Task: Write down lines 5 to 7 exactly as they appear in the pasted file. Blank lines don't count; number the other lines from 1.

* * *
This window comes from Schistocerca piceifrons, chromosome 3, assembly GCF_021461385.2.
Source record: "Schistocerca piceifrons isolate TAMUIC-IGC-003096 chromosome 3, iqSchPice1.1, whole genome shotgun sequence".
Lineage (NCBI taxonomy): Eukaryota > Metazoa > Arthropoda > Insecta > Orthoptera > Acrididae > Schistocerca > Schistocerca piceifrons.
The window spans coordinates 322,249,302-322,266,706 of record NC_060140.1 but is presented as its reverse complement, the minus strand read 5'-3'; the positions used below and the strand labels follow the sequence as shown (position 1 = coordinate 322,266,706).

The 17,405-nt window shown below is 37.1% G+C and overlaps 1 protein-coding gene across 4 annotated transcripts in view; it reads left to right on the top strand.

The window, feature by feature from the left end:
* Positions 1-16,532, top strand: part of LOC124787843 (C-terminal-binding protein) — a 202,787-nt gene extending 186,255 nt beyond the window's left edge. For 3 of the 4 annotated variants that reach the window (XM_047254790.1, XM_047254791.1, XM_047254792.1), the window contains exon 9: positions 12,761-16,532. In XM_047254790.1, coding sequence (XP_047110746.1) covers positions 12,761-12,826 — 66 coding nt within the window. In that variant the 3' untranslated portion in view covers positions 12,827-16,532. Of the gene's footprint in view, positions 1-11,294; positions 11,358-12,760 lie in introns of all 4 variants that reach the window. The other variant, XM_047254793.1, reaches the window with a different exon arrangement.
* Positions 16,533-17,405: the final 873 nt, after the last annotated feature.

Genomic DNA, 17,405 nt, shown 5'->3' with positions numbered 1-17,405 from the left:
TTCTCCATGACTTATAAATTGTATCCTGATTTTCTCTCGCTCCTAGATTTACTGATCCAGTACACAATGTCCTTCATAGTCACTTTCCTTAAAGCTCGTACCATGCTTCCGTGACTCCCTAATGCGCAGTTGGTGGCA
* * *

The 17,405-nt window shown below is 37.1% G+C and overlaps 1 protein-coding gene across 4 annotated transcripts in view; it reads left to right on the top strand.

The window, feature by feature from the left end:
* Positions 1-16,532, top strand: part of LOC124787843 (C-terminal-binding protein) — a 202,787-nt gene extending 186,255 nt beyond the window's left edge. For 3 of the 4 annotated variants that reach the window (XM_047254790.1, XM_047254791.1, XM_047254792.1), the window contains exon 9: positions 12,761-16,532. In XM_047254790.1, coding sequence (XP_047110746.1) covers positions 12,761-12,826 — 66 coding nt within the window. In that variant the 3' untranslated portion in view covers positions 12,827-16,532. Of the gene's footprint in view, positions 1-11,294; positions 11,358-12,760 lie in introns of all 4 variants that reach the window. The other variant, XM_047254793.1, reaches the window with a different exon arrangement.